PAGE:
Everything Is Illuminated was a critical and financial success. Foer was paid half a million dollars for the hardcover rights to his book, nearly a million dollars for the paperback rights, and has sold the film rights to actor Liev Schreiber. But he has not yet moved out of his apartment in Queens, NY. Aside from a scheduled book tour, he has also been shy about talking much to the media. "I'm not the most social person in the world," Foer told David Bowman in Book. "On a typical day, I go to the public library." He is currently working on his next novel.

"There are a lot of things that I am interested in," Foer explained to Birnbaum. "Writing is one of them. I think it's maybe one of the bigger ones, but I am not even sure. I am really interested in giving it my all. That sounds like a naive, simple thing to say, but I am very afraid of time passing without my being aware of it and without my somehow recording myself or feeling as if I did what I could do. Writing right now seems like the best way of recording myself."

If you enjoy the works of Jonathan Safran Foer

you might want to check out the following books:

Jeffrey Eugenides, Middlesex, 2003.

Yann Martel, Life of Pi, 2002.

Ian McEwan, Atonement, 2003.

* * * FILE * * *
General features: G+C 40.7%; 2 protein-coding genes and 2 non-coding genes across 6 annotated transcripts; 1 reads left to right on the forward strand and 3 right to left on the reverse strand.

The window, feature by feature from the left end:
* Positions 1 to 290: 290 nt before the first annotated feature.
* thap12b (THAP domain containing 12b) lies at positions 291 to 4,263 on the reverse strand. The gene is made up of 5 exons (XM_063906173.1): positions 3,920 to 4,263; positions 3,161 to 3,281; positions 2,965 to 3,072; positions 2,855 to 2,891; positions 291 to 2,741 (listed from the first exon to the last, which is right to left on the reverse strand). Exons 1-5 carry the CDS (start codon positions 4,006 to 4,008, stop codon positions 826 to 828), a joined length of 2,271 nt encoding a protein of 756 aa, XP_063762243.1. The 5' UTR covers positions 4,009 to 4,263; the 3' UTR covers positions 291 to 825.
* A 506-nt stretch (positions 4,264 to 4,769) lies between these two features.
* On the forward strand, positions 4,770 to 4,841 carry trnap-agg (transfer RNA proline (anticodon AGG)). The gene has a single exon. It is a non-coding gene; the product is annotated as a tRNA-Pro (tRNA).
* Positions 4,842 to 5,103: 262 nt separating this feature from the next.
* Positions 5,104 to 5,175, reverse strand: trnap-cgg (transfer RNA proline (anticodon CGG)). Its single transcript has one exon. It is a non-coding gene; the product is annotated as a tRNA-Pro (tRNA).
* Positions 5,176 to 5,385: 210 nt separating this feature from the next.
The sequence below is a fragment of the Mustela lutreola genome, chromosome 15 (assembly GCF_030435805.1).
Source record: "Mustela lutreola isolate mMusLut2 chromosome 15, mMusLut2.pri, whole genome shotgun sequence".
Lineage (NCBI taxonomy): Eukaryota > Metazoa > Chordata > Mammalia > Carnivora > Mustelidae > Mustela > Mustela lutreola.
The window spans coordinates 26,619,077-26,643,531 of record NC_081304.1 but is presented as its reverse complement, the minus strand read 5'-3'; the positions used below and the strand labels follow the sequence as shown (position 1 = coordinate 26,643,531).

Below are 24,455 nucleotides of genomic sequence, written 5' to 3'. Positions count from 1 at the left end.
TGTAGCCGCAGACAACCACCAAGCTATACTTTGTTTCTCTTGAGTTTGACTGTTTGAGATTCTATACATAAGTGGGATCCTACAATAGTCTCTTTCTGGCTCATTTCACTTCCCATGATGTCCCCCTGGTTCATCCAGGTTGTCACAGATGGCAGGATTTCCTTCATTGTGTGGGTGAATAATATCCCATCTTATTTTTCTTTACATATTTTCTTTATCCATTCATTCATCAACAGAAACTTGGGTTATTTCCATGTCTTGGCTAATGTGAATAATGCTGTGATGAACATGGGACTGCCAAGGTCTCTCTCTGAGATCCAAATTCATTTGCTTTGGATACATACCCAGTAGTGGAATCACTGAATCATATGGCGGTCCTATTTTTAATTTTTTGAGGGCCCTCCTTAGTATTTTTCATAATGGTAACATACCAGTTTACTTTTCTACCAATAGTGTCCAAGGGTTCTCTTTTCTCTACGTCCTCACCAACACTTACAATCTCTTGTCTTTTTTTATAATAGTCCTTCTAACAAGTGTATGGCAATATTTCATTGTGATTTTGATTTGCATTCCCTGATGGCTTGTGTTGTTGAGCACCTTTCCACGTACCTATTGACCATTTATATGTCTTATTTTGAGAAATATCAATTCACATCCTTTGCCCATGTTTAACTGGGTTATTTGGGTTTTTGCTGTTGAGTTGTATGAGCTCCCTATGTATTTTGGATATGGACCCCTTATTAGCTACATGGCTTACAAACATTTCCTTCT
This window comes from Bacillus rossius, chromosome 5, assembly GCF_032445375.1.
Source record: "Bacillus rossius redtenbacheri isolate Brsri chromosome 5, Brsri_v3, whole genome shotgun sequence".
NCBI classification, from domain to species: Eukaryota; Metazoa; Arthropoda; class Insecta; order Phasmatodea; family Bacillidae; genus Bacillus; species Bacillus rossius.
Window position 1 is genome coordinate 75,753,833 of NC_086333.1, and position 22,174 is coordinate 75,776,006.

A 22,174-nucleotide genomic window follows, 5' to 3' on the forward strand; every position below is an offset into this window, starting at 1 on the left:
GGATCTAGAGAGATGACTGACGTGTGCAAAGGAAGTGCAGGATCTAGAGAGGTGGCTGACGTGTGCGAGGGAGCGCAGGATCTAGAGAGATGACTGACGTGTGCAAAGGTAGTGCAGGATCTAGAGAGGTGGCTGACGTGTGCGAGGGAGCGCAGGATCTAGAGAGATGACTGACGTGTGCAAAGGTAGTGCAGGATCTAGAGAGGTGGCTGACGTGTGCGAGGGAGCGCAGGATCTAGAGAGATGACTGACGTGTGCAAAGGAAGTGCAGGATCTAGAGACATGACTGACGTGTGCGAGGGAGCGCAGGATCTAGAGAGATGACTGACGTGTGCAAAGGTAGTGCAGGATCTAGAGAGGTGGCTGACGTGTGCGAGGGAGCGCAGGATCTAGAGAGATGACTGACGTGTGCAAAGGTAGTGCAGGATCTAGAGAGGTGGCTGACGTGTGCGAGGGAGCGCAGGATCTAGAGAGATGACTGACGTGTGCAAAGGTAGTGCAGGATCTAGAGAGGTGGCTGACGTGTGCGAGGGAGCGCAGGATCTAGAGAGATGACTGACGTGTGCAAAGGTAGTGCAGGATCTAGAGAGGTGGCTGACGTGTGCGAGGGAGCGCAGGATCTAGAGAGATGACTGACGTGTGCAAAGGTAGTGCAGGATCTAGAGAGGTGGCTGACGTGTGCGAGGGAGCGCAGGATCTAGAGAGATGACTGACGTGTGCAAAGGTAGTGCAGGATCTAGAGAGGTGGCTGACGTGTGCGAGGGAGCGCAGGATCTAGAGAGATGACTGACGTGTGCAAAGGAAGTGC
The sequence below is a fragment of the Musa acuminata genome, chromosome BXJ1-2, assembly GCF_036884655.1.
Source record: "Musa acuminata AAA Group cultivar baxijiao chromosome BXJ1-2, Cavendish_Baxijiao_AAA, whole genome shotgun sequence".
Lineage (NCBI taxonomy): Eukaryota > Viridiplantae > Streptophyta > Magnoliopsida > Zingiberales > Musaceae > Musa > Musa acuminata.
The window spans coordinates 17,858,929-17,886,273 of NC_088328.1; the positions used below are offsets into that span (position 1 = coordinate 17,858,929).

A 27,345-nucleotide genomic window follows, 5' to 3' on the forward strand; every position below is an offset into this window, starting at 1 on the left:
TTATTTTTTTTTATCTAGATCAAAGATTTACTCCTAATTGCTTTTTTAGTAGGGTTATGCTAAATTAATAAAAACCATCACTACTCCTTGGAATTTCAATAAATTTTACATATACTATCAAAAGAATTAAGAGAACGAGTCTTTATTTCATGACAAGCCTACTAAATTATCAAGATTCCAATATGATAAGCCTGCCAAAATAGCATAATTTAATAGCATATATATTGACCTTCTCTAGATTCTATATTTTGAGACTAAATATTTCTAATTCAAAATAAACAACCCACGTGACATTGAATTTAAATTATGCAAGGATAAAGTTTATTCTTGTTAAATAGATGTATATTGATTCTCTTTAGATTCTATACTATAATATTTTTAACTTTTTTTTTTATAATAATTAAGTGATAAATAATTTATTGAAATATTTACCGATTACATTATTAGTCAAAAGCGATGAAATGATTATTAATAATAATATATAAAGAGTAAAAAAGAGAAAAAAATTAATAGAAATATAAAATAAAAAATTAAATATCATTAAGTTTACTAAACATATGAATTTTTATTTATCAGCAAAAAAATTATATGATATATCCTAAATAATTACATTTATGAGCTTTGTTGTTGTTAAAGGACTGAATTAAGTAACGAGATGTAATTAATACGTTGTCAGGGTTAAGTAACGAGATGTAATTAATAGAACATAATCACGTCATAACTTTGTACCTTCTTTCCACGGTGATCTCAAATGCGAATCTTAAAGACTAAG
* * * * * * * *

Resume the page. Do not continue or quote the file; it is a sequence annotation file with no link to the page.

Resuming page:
Richard Russo, Empire Falls, 2002.

Biographical and Critical Sources


Book, January-February, 2002, Elaine Szewczyk, "Jonathan Safran Foer," p. 37; January-February, 2003, David Bowman, "The New Recluse: Jonathan Safran Foer," p. 37.

Christian Century, November 6, 2002, Gordon Houser, review of Everything Is Illuminated, p. 44.

Independent (London, England), April 21, 2002, Sarah Bernard, "The Natural Surrealist," pp. 12, 14.

Kirkus Reviews, January 1, 2002, review of Everything Is Illuminated, p. 10.

Los Angeles Times, May 30, 2002, Lynell George, "A Light Is Shined on the Edges of Truth," p. 1.

Los Angeles Times Book Review, April 28, 2002, Mark Rozzo, review of Everything Is Illuminated, p. 14.

New York Times, April 22, 2002, Janet Maslin, "Searching for Grandfather and a Mysterious Shtetl," p. E6; April 24, 2002, Joyce Wadler, "Seeking Grandfather's Savior, and Life's Purpose," p. B2.

Observer (London, England), June 2, 2002, Clark Collis, "Foer Play," p. 28.

Publishers Weekly, February 4, 2002, review of Everything Is Illuminated, p. 48; August 4, 2003, "Saroyan Prize Goes to Foer," p. 14.

Review of Contemporary Fiction, summer, 2001, Peter Donahue, review of A Convergence of Birds: Original Fiction and Poetry Inspired by the Work of Joseph Cornell, p. 167.

Time, April 29, 2002, Lev Grossman, "Laughter in the Dark," p. 73.

Tribune Books (Chicago, IL), May 19, 2002, Molly McQuade, "Novel's Joint Narrative Creates an Enchanting World," p. 4.

Washington Post Book World, April 21, 2002, Marie Arana, "Dream Time," p. 5.


Identity Theory Web Site, (May 26, 2003), Robert Birnbaum, interview with Jonathan Safran Foer.

Jewish Week, (December 20, 2001), Susan Josephs, "The New New Thing."

Jonathan Safran Foer Home Page, (April 7, 2004).

New York Magazine, (April 15, 2002), Sarah Bernard, "A Fan's Notes."*